The Federal Communications Commission's June 2 decision to allow cross-ownership in major American cities opened the door to media convergence in ways that until last week?s shift in ownership rules were impossible.
Now media companies in all but the smallest markets can own newspapers and TV stations in the same city, which means more companies will be able to practice "convergence journalism" -- industry lingo for putting together teams of newspaper, television, Internet and radio journalists to create multimedia news coverage.
But does increased consolidation mean convergence will take off in America's newsrooms? Is convergence the wave of the future or just journalism's flavor of the week?
The waters, experts say, are murky.
Convergence has been practiced for years in a number of newsrooms across the country, including the Tampa Tribune and the Sarasota Herald-Tribune.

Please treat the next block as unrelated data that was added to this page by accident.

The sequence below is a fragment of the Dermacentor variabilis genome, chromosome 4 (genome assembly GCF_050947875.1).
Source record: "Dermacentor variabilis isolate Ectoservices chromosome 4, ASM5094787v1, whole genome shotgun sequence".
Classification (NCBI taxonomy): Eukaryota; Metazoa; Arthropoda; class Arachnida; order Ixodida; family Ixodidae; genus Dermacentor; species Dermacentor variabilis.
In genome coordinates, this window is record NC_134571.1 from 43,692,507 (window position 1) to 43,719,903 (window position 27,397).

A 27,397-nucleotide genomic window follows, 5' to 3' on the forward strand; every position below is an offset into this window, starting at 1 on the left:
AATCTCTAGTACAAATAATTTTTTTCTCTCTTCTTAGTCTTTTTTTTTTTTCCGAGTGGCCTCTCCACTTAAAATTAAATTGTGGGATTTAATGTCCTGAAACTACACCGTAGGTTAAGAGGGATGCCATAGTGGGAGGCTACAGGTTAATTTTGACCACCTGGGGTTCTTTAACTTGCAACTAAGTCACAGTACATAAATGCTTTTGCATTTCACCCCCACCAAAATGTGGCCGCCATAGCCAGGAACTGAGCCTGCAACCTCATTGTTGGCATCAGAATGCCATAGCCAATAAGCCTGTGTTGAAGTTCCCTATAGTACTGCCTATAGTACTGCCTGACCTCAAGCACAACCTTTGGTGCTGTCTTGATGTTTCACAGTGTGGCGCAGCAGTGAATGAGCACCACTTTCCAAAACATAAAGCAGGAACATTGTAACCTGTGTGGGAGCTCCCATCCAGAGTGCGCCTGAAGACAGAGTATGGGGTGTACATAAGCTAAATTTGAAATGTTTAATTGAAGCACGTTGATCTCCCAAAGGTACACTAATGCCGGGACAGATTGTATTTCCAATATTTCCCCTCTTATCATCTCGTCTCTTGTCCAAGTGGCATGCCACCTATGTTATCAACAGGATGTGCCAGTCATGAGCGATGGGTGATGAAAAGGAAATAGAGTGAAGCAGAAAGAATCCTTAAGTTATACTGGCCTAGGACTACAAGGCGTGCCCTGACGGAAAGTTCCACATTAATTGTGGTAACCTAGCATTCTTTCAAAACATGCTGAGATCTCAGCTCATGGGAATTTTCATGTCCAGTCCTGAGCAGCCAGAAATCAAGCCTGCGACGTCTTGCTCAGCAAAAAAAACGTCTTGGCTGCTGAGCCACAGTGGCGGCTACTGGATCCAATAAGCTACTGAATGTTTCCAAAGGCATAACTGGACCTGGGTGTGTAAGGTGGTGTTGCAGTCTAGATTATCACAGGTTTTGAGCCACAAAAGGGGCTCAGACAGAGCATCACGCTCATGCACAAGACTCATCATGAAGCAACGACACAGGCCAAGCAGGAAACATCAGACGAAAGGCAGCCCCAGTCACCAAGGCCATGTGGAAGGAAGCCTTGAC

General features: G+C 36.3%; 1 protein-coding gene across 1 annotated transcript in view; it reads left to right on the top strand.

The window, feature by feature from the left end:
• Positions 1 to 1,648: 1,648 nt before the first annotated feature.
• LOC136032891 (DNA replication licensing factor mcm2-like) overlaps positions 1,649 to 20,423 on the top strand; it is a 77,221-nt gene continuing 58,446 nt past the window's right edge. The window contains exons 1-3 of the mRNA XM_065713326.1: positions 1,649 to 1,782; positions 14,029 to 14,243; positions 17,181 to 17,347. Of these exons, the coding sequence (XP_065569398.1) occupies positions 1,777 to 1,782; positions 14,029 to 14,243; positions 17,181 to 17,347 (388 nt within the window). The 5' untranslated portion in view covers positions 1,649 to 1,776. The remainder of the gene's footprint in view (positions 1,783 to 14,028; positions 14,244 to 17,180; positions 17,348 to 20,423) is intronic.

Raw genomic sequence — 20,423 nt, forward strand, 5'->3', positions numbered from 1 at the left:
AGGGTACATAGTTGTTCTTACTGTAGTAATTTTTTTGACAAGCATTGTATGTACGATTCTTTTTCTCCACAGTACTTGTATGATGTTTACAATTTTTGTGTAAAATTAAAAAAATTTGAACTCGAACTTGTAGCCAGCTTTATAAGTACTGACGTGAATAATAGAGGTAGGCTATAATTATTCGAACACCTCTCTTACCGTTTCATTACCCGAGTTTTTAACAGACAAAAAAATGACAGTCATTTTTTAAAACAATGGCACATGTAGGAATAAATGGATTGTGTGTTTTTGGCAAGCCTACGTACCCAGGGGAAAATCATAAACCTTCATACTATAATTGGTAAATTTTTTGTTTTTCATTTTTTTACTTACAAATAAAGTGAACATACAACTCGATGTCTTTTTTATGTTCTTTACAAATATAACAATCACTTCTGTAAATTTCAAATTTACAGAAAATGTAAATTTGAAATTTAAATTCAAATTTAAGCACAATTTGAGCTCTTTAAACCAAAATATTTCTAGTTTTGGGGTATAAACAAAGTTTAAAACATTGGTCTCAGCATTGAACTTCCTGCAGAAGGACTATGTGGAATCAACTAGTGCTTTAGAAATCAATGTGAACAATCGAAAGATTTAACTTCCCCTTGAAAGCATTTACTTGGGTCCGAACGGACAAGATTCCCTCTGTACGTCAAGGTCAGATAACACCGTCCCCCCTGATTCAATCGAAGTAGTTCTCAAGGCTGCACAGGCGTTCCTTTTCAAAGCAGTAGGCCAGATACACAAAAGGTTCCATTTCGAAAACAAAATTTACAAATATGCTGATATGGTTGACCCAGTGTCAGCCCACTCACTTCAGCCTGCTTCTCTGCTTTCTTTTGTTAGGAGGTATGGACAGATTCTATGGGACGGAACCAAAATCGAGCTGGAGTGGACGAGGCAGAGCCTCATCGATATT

The FCC?s decision -- based in part on arguments by media owners that convergence will improve the quality of journalism -- has some media watchers predicting that consolidation will spur the adoption of convergence in newsrooms nationwide.
Anticipating this change, a number of journalism schools across the country have spent the past year rewriting curricula to include convergence -- even though academics acknowledge that it is still unclear whether media giants will pursue convergence aggressively.
"I?m not so sure that it (convergence) is inevitable," said Robert Haiman, a senior fellow at the Freedom Forum in Washington, D.C. and president emeritus at the Poynter Institute. "It reminds me of the last 'next great thing' in journalism, which was public or civic journalism. That has peaked, and while it isn?t gone yet, it is on its way."